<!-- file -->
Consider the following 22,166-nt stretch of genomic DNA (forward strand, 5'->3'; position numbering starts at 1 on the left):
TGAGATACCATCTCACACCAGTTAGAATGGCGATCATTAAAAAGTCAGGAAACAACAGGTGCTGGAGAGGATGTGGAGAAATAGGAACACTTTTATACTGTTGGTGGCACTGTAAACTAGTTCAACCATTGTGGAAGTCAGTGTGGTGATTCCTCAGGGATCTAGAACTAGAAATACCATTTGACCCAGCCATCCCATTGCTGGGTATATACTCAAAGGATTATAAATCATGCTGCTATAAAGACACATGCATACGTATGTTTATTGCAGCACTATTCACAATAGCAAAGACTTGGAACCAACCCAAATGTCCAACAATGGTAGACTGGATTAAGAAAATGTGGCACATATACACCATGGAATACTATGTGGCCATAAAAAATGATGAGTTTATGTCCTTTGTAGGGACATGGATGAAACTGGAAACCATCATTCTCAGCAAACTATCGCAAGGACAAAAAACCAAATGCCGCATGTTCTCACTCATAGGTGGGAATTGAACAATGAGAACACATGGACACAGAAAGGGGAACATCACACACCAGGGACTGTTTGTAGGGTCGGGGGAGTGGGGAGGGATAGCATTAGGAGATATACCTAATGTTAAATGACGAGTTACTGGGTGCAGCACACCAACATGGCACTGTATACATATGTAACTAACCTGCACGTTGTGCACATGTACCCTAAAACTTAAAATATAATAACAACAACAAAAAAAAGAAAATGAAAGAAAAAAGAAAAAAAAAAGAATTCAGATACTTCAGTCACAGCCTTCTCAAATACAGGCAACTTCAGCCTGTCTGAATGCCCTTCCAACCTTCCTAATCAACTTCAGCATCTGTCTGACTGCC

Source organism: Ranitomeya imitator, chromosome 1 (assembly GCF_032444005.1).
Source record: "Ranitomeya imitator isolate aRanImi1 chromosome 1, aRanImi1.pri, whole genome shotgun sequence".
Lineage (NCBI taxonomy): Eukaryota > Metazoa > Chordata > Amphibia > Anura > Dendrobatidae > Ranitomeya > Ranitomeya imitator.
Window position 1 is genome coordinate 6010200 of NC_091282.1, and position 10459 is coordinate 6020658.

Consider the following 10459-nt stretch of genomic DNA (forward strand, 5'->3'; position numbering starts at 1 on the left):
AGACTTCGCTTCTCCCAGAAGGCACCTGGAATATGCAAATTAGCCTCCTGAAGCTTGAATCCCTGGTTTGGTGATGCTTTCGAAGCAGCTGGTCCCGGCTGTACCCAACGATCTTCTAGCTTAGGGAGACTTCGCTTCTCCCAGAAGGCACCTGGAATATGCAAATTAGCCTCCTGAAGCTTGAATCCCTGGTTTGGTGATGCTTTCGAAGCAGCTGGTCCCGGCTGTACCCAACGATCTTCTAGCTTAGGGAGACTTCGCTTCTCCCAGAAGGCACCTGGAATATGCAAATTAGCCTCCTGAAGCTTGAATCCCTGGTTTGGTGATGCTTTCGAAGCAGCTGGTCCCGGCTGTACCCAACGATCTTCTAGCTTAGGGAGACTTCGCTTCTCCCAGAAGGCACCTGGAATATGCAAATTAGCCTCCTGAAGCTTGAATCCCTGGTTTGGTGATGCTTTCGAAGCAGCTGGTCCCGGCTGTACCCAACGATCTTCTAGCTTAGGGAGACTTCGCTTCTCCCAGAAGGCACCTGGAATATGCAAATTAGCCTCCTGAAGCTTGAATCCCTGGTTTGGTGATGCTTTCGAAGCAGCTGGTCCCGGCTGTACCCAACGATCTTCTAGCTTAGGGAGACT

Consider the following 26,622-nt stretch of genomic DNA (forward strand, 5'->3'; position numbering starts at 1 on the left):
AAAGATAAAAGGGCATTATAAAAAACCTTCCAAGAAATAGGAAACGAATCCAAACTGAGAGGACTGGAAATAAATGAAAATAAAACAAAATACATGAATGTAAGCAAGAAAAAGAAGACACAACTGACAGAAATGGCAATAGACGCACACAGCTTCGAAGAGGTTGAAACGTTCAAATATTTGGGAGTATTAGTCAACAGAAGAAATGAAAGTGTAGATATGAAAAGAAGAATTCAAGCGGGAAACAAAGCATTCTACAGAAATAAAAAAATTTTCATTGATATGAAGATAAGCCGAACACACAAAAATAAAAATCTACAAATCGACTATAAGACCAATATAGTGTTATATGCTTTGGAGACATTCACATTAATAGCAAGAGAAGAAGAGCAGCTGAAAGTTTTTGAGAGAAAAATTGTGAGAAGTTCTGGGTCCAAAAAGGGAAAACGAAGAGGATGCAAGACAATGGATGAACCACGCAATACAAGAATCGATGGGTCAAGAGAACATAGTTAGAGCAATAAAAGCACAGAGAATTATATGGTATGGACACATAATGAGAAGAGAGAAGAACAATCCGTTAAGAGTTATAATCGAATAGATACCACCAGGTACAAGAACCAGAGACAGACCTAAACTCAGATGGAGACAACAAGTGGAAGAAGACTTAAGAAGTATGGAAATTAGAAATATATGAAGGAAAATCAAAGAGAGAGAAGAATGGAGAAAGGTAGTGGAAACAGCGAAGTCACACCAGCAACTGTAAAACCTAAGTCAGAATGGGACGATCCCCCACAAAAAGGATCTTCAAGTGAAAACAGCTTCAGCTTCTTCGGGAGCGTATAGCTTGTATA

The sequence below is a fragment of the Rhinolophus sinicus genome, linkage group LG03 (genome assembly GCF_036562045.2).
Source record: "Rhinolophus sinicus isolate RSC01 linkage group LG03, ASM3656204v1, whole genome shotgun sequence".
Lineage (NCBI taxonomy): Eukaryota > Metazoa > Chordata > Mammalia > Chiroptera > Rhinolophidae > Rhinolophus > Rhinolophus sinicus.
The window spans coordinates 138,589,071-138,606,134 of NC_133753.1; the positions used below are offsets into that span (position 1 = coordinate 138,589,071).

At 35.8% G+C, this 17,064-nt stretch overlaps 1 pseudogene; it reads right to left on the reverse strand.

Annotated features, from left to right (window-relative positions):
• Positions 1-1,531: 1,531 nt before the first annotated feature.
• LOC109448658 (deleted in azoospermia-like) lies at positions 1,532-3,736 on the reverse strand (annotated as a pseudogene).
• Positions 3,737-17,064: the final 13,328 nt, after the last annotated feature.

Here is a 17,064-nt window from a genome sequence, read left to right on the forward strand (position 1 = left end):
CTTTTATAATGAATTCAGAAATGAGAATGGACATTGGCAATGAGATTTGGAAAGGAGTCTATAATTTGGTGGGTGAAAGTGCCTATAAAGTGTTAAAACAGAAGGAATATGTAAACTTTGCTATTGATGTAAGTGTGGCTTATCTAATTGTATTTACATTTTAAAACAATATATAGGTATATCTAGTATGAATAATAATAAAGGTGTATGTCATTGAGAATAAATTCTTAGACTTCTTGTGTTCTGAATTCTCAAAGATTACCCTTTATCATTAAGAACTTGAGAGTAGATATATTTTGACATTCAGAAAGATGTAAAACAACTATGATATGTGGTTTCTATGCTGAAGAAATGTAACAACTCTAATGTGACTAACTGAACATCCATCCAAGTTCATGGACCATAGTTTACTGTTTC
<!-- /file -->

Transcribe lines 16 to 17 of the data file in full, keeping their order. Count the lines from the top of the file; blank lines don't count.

Annotated features, from left to right (window-relative positions):
• Positions 1-1,531: 1,531 nt before the first annotated feature.